Labrum (Figure 12 D) trapezoid, setose. Left mandible (Figure 12 E) with smooth lacinia mobilis, four crenulations on pars incisiva, pars molaris robust with strong rugosity; right mandible (Figure 12 F) similar but without lacinia mobilis, pars incisiva with finer crenulations. Labium (Figure 12 G) relatively narrow, distally finely setose, without palp. Maxillule (Figure 12 H) with ten distal spines and setose outer margin; palp distinct, with two distal setae. Maxilliped (Figure 12 I) palp first article naked, second article with one outer and three inner distal setae, distal-most inner seta reaching only half length of third palp article; third and fourth articles with filtering rows of five setae, third article with three further inner distal setae, fourth article with two outer setae; basis with three long distal setae not extending to distal margin of second palp article; endites distally with single seta and two robust spatulate spines, inner distal edge with two fine spines. Maxilla (not figured) oval, naked; epignath not seen. Cheliped (Figure 13 A) with rounded, elongate basis twice as long as wide; merus triangular with three ventral setae; carpus 2.5 times as long as wide, with three midventral setae and two dorsal marginal setae; propodus slender, palm just longer than maximum width, fixed finger about half length of palm, with three ventral and three inner setae, cutting edge crenulate; dactylus naked. Pereopod 1 (Figure 13 B) longer than other pereopods; coxa naked; basis slender, 4.4 times as long as wide; ischium compact; merus as long as carpus, with single ventrodistal seta; carpus with three distal setae, longest of which (dorsodistal seta) half length of propodus; propodus as long as carpus and merus together, with four subdistal setae on dorsal swelling, one ventral subdistal seta; dactylus slender, extending into slender unguis of equal length, the two together some 1.4 times as long as propodus; single proximal seta on dactylus. Pereopod 2 (Figure 13 C) more compact than pereopod 1; ischium with one seta; merus as long as carpus, merus with ventrodistal spine, carpus with dorsodistal and ventrodistal setae; dactylus and short unguis together 0.6 times as long as propodus. Pereopod 3 similar to pereopod 2. Pereopod 4 (Figure 13 D) basis stout, twice as long as wide; ischium with two setae; merus 1.2 times as long as carpus, with two short, ventrodistal spines (only one visible in Figure 13 D); carpus with one outer, one ventral and one inner distal short spines (the last not visible in Figure 13 D); propodus 1.5 times as long as carpus, with two ventrodistal slender simple spines, three longer and two shorter dorsodistal setae, the longest almost as long as dactylus plus unguis; dactylus and unguis just longer than half propodus, curved. Pereopod 5 as pereopod 4, but with only three dorsodistal setae on propodus. Pereopod 6 (Figure 13 E) similar to pereopod 4, but propodus as long as carpus and with crown of seven distal setae. Pleopods (Figure 12 J) all alike, typical for the genus, basis naked. Uropod (Figure 13 F) biramous, basis naked; exopod of one segment, two-thirds as long as proximal endopod segment, outer distal seta longer than inner distal seta; endopod of five slender segments, setose as figured.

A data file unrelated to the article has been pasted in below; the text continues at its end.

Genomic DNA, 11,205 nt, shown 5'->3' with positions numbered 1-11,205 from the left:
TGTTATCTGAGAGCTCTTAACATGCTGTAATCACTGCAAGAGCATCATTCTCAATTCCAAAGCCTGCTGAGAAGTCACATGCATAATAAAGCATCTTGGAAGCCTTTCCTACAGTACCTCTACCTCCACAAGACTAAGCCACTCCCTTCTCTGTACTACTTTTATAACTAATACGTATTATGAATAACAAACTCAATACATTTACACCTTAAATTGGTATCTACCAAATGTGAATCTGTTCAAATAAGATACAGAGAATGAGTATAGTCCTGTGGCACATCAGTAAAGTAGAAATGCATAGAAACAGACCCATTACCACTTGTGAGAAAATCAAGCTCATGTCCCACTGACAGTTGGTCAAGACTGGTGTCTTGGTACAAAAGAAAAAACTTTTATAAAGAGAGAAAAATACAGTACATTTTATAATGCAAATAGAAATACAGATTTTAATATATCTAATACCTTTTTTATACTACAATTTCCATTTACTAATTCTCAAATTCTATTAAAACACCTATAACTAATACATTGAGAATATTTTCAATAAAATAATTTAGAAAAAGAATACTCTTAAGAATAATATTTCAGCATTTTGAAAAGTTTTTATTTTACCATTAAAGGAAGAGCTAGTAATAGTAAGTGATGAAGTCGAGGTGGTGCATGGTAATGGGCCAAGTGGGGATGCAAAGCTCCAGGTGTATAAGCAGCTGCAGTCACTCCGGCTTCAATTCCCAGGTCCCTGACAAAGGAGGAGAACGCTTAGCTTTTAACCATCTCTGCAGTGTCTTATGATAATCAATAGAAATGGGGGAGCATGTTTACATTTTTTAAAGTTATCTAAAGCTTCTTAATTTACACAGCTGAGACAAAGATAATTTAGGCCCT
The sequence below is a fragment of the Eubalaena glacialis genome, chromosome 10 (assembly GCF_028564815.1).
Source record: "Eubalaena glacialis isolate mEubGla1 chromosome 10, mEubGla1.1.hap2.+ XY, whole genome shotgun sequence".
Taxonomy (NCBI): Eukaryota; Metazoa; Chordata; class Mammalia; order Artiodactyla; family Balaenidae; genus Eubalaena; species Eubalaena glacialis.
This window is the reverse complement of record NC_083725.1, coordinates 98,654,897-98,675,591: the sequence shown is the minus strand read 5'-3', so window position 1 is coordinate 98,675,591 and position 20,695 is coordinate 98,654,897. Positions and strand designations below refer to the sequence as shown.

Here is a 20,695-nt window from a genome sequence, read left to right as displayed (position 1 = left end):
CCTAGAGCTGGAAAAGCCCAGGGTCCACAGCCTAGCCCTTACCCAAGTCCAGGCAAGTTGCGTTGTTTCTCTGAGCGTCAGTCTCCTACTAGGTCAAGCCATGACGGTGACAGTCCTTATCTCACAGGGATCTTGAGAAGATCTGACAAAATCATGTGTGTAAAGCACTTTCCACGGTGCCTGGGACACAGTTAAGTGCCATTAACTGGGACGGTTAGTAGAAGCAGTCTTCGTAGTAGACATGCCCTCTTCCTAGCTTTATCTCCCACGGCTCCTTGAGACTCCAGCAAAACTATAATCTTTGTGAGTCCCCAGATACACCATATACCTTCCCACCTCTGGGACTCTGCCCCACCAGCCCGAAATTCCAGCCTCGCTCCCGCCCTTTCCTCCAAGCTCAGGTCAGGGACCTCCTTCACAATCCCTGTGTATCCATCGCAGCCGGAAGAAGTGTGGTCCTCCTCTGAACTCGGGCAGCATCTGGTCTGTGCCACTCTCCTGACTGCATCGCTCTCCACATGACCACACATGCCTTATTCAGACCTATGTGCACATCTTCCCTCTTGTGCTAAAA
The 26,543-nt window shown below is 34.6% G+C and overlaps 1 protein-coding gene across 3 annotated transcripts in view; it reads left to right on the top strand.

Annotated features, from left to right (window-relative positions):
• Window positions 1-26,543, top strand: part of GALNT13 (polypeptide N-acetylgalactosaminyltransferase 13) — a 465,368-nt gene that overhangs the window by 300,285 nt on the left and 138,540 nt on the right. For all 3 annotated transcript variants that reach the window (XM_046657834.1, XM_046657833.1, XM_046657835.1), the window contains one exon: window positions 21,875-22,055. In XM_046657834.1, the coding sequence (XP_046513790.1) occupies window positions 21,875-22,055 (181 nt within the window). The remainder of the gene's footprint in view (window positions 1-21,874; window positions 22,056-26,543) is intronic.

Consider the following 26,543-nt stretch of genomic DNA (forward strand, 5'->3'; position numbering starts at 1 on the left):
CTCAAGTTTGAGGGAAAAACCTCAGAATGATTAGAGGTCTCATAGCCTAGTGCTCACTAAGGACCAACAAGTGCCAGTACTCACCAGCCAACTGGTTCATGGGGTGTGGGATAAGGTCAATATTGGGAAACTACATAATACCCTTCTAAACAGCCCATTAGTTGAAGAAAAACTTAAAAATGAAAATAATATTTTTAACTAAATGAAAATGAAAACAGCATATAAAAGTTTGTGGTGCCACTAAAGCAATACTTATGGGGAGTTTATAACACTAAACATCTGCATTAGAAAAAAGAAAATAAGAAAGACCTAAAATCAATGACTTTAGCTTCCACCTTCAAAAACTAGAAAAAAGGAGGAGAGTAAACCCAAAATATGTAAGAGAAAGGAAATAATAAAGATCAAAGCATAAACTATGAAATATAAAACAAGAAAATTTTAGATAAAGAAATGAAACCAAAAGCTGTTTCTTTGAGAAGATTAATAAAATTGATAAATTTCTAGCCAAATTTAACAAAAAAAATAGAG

Description of male: smaller than female (allotype length 1.7 mm), body (Figure 14 A) more compact, 6 times as long as wide; cephalon as long as wide, just longer than pereonites 1 and 2 together, with large eyelobes bearing large black eyes; pereonite 1 shortest, pereonites 2, 3 and 6 progressively slightly longer, pereonites 4 and 5 subequal, longest, 1.7 times as long as pereonite 1. Sexual dimorphism as follows. Antennule (Figure 14 B) elongate, half as long as body, first peduncle article 4.6 times as long as wide with conspicuous rounded inner proximal apophysis; second article 0.45 times as long as first; third article half as long as second; flagellum of 8 segments, most bearing distal pair of aesthetascs, proximal segment with additional proximal pair of aesthetascs. Mouthparts atrophied. Cheliped (Figure 14 D) more slender than that of female; carpus curved, 4.7 times as long as wide; propodus fixed finger as long as palm, with two low inner tooth-like apophyses on cutting edge; dactylus with setose crenulations along cutting edge. Setation of pereopods (e.g. Figs 14 E, F) similar to that of female; dactylus and unguis of first pereopod 1.1 times as long as propodus; carpal spines on pereopods 4 to 6 longer than in female; propodus of pereopod 6 one-and-a-half times as long as carpus.